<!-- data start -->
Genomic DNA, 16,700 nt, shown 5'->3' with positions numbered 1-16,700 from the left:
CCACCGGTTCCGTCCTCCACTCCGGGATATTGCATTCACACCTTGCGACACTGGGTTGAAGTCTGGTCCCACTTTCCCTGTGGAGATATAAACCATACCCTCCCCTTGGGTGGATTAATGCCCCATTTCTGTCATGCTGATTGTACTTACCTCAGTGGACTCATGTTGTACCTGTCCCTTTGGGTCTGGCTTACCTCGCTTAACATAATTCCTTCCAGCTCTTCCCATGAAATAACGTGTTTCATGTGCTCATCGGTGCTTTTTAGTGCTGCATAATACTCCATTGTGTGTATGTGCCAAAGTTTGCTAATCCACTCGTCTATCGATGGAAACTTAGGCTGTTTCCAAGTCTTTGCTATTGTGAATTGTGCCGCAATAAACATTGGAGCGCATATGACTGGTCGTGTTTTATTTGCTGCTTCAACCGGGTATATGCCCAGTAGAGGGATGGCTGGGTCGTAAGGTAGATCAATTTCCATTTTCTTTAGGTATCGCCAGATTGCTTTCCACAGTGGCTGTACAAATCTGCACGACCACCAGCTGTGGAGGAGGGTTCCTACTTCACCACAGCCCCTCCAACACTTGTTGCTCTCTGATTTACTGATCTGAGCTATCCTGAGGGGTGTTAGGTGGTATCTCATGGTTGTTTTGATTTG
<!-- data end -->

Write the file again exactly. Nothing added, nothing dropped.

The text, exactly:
Genomic DNA, 16,700 nt, shown 5'->3' with positions numbered 1-16,700 from the left:
CCACCGGTTCCGTCCTCCACTCCGGGATATTGCATTCACACCTTGCGACACTGGGTTGAAGTCTGGTCCCACTTTCCCTGTGGAGATATAAACCATACCCTCCCCTTGGGTGGATTAATGCCCCATTTCTGTCATGCTGATTGTACTTACCTCAGTGGACTCATGTTGTACCTGTCCCTTTGGGTCTGGCTTACCTCGCTTAACATAATTCCTTCCAGCTCTTCCCATGAAATAACGTGTTTCATGTGCTCATCGGTGCTTTTTAGTGCTGCATAATACTCCATTGTGTGTATGTGCCAAAGTTTGCTAATCCACTCGTCTATCGATGGAAACTTAGGCTGTTTCCAAGTCTTTGCTATTGTGAATTGTGCCGCAATAAACATTGGAGCGCATATGACTGGTCGTGTTTTATTTGCTGCTTCAACCGGGTATATGCCCAGTAGAGGGATGGCTGGGTCGTAAGGTAGATCAATTTCCATTTTCTTTAGGTATCGCCAGATTGCTTTCCACAGTGGCTGTACAAATCTGCACGACCACCAGCTGTGGAGGAGGGTTCCTACTTCACCACAGCCCCTCCAACACTTGTTGCTCTCTGATTTACTGATCTGAGCTATCCTGAGGGGTGTTAGGTGGTATCTCATGGTTGTTTTGATTTG